Fringe benefit tax (FBT) was a form of tax that companies paid in lieu of benefits they offered their employees in addition to the compensation paid to them. It was included by the Finance Act 2005 with effect from April 1, 2006. It was set at 30 per cent of the cost of benefits the company paid and it was aimed to bring under the tax net those benefits that were previously out of it. This tax was paid in addition to income tax, irrespective of whether or not the company had income-tax liability.
What are fringe benefits?
Companies give some fringe benefits to all their employees and some only to those at the executive level for costs related to their work. Some others may also be extended for increasing general job satisfaction. Some of the common fringe benefits are telephone reimbursements, employer’s contribution to the superannuation fund, and access to creche services. These could also include perks like tuition assistance, health insurance, childcare reimbursements, subsidised cafeteria, free bus service for commute, employee discounts and employee stock options.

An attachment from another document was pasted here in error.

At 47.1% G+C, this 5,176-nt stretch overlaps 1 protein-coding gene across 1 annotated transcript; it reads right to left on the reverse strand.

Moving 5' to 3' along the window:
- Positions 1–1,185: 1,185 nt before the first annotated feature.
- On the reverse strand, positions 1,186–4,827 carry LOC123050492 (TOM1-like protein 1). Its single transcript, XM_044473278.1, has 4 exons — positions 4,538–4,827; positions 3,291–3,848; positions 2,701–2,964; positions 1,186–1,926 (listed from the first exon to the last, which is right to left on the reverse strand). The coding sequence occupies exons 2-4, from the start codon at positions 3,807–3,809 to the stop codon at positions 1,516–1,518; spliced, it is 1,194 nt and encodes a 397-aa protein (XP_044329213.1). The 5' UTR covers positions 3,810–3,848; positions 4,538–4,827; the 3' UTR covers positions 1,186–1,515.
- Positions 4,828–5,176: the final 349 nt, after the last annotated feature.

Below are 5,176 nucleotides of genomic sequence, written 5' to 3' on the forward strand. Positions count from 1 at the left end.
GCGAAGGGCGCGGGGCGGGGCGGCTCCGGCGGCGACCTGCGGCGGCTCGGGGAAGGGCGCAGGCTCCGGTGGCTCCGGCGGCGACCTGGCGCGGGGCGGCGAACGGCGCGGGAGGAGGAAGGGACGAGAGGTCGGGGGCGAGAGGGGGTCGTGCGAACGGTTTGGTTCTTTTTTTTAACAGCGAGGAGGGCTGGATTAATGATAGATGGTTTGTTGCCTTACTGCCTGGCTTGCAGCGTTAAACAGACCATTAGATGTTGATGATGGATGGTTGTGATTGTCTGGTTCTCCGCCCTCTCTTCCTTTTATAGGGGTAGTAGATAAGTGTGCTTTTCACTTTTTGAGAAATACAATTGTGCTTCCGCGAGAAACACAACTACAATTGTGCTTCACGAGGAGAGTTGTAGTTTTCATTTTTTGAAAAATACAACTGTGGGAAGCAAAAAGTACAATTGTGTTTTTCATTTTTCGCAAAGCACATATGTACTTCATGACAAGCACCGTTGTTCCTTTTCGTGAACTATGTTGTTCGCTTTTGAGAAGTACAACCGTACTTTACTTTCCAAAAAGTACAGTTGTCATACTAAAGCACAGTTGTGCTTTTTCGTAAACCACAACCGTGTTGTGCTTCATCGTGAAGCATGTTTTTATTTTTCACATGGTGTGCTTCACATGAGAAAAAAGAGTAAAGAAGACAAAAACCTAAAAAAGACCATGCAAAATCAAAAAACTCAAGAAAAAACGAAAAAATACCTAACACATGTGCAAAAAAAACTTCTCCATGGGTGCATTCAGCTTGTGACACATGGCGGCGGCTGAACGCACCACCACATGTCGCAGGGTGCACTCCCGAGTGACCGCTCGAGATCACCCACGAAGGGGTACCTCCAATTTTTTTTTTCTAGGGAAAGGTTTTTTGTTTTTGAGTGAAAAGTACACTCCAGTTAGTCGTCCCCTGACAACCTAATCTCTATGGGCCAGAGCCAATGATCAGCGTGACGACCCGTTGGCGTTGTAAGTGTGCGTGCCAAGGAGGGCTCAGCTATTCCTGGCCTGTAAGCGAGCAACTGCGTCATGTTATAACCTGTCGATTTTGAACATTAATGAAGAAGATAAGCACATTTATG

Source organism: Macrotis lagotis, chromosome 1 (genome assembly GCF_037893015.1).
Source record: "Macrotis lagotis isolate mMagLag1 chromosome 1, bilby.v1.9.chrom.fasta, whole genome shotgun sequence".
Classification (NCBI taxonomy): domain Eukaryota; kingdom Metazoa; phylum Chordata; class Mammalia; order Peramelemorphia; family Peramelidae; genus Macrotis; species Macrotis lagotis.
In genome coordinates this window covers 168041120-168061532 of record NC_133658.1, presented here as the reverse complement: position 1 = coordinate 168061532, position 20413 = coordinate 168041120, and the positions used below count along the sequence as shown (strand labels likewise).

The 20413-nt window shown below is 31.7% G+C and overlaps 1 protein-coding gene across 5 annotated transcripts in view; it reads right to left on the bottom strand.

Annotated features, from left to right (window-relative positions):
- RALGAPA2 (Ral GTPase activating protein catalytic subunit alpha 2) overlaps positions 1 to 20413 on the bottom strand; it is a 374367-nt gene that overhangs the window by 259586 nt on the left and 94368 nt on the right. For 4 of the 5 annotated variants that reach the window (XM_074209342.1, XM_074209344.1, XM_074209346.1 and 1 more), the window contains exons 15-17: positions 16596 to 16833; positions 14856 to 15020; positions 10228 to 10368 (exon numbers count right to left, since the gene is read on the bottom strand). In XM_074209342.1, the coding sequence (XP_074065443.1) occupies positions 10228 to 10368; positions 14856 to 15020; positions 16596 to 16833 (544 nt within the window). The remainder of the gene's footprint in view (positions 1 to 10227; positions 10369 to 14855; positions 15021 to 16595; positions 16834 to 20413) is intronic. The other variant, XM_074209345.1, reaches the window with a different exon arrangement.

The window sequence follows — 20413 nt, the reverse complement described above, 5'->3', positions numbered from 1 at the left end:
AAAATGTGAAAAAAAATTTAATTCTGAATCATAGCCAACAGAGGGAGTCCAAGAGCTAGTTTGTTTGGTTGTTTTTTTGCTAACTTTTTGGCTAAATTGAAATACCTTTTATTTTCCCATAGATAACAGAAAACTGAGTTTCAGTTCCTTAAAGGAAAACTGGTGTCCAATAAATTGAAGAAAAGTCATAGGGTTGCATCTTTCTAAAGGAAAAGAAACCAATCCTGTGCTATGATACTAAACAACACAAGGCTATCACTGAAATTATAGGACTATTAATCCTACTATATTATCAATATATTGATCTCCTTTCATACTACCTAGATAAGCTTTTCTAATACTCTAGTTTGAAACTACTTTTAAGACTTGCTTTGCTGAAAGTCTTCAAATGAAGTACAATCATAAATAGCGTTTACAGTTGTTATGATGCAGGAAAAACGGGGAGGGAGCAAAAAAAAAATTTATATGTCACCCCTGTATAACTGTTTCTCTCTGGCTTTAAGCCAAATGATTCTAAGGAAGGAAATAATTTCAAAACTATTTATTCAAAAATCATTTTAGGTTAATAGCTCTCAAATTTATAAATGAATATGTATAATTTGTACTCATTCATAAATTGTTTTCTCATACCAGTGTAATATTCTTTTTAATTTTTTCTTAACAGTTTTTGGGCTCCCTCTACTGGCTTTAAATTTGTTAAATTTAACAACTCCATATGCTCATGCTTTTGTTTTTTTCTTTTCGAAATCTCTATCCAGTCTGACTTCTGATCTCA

Why do companies offer fringe benefits to employees?
Companies use fringe benefits to motivate, recruit and retain high-quality employees at the organisation. Companies that compete for best talent in their field often offer extraordinary benefits.
Abolition of the fringe benefit tax
Various provisions related to income tax on fringe benefits were modified by the Finance Act, 2006. Certain exemptions were clearly laid out with regard to what came under the purview of Fringe Benefit Tax. The Finance Act, 2009, abolished Fringe Benefits Tax completely, and now such perquisites are taxable in the hands of employees. These may include value of accommodation, leave travel concession, encashment of non-availed earned leaves, medical reimbursement and so on.